Why Are People Binge-Watching Pimple Popping Videos?
“This will come out nice and easy.”
Dr. Sandra Lee’s soft voice puts her patient at ease, almost like a lullaby. She reaches for her comedone extractor, a metal tool used to dislodge blackheads. As she maneuvers the tool over a small black bump, a yellow-ish substance spews to the surface like lava.
This is a standard medical procedure. But here’s the twist: over five million people are watching.
Dr. Lee, a board-certified dermatologist, has achieved internet stardom by popping thousands of pimples, blackheads, cysts, and other fluid-filled sacs on every crevice of the human body. Her YouTube subscriber count is climbing towards 6 million, not to mention her 3.5 million Instagram followers. Social media superstar Chrissy Teigen even begged Dr. Pimple Popper for help with a stubborn chin zit.
What’s going on here?
Maybe your internet browsing history is littered with pimple popping videos. Or maybe the thought of a stranger’s pus makes you gag. Either way, we conducted the hard-hitting journalism necessary to explain this phenomenon.
How Popping Pimples Became Entertainment
As you can see in the above chart from Google trends, interest in “pimple popping” was virtually non-existent until a few years ago. Since then, the demand has skyrocketed from the trenches of internet subculture into a mainstream form of entertainment. There’s even a reddit community with a quarter-million subscribers, r/popping, dedicated to sharing homemade pimple popping videos.
The craze began when Dr. Lee posted her first skin extraction video in 2014. She struck gold—in the form of pus and blood. Her videos became so popular that TLC offered her a reality TV show, Dr. Pimple Popper, in 2018.
But the question remains: Of all the guilty pleasures to indulge in, why watch somebody get gunk extracted from their skin?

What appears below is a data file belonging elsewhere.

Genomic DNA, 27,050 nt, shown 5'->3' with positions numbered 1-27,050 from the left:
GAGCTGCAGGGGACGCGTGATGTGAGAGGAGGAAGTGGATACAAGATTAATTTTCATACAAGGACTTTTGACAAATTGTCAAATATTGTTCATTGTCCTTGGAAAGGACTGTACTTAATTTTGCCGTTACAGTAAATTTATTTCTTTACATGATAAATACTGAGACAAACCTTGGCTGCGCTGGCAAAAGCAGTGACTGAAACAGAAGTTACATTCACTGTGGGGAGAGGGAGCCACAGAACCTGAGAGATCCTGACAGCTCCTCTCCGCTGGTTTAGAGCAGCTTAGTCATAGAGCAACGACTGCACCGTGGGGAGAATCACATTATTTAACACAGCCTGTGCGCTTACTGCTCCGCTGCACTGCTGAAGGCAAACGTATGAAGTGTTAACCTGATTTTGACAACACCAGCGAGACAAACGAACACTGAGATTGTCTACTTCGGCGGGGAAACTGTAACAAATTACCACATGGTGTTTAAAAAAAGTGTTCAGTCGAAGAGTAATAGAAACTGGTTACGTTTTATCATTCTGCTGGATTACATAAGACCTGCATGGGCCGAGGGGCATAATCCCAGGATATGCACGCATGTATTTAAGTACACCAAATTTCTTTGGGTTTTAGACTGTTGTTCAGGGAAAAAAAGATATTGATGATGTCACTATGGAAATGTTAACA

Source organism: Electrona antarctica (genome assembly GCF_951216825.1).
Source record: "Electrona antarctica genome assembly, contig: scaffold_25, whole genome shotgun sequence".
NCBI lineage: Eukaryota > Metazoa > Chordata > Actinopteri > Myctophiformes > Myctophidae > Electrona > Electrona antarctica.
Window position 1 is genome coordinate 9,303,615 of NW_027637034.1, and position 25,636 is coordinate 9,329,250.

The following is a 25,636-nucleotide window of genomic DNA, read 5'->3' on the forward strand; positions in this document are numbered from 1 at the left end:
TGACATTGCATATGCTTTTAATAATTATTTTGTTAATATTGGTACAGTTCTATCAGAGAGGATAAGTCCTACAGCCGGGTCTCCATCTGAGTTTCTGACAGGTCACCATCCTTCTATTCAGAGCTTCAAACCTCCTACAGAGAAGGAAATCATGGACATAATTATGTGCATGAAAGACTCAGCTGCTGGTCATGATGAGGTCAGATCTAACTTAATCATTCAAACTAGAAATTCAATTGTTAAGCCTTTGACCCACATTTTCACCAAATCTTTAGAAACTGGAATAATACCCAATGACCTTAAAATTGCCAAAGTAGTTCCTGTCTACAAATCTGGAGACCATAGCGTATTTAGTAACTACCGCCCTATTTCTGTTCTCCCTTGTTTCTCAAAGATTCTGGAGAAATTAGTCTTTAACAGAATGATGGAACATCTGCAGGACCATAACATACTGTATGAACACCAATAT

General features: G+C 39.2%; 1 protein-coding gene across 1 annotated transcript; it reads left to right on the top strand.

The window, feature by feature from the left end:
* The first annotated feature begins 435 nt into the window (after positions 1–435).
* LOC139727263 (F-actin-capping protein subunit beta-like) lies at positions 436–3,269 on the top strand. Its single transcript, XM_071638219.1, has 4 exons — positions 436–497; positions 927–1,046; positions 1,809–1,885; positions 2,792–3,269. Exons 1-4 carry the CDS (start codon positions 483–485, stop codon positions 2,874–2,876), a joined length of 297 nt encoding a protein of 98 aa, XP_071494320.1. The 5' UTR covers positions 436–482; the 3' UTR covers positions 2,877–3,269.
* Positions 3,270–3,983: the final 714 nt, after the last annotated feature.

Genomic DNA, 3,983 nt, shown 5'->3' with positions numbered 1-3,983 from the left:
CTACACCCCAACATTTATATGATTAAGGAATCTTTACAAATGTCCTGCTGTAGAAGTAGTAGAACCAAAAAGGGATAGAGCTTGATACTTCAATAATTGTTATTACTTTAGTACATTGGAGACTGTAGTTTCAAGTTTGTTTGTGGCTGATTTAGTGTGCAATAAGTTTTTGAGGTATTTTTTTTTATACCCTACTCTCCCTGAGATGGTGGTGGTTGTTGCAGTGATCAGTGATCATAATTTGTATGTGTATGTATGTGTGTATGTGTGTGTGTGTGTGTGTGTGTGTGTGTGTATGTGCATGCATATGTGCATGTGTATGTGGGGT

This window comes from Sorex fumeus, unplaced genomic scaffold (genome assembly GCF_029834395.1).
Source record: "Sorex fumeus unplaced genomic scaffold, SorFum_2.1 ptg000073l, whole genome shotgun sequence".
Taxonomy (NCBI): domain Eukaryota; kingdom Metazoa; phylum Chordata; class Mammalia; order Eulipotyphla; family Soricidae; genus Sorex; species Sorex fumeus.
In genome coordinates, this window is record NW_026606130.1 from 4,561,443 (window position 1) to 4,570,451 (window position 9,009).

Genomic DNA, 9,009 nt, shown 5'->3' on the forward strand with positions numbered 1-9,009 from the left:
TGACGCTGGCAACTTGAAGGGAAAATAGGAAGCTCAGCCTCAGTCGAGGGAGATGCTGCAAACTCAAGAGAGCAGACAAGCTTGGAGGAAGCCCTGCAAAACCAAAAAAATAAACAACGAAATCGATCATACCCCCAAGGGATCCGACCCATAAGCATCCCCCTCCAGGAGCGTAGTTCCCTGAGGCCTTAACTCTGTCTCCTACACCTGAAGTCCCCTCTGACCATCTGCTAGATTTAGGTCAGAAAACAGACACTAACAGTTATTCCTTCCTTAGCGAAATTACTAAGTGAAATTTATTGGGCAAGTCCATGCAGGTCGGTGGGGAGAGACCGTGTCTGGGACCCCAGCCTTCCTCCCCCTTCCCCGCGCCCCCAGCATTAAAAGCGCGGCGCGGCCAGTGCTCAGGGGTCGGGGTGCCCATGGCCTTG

The Psychology of Pimple-Popping Popularity
Being mesmerized by bodily fluids getting squeezed out of clogged pores might seem taboo. But as it turns out, there’s a physiological basis for why millions of people are “popaholics.”
Here are three explanations:
It’s 100% normal to have an urge to remove bumps or impurities from your own skin. In fact, it can even give you a small hit of dopamine. That’s why watching someone else pop a pimple can trigger a similar sense of satisfaction.
“Some people may get a sense of control and satisfaction that they are ‘treating’ themselves,” says Abigail Cline, M.D., Ph.D. of the Center for Dermatology Research at the Wake Forest School of Medicine.
Just like watching a horror movie or riding a roller coaster, pimple-popping videos give people a rush without any real threat of danger or illness. Having someone dig into a cyst, blackhead, or pimple on your body probably wouldn’t be pleasant. But a stranger? Dig away.
“Negative sensations are interesting, particularly when you're in a context where they can't hurt you,” says Nina Strohminger, author of The Hedonics of Disgust. “You're probably not going to step in dog shit just for the experience, but maybe you'd click on a link to watch someone else doing it.”
Autonomous Sensory Meridian Response (ASMR)
Dr. Lee says that many of her viewers report a euphoric tingling sensation known as ASMR when they watch her videos. Put simply, ASMR is like an orgasm for your brain that can be induced by pleasurable sights, sounds, or smells.
“There is something hypnotic about pimple popping,” says Lee. “Sometimes when I upload my own videos I find myself watching certain parts over and over.”
Leave it to the pros
Popping pimples might seem like an easy gig (and an easy way to get famous). But don’t let the rise of pimple-popping culture inspire any DIY work. Squeezing and popping your own zits can inflame them, or worse, infect them. Let the people with the gloves and sterile equipment handle it.
Oh, and if you don’t want to end up as a patient on Dr. Pimple Popper, make sure you wash your face twice a day.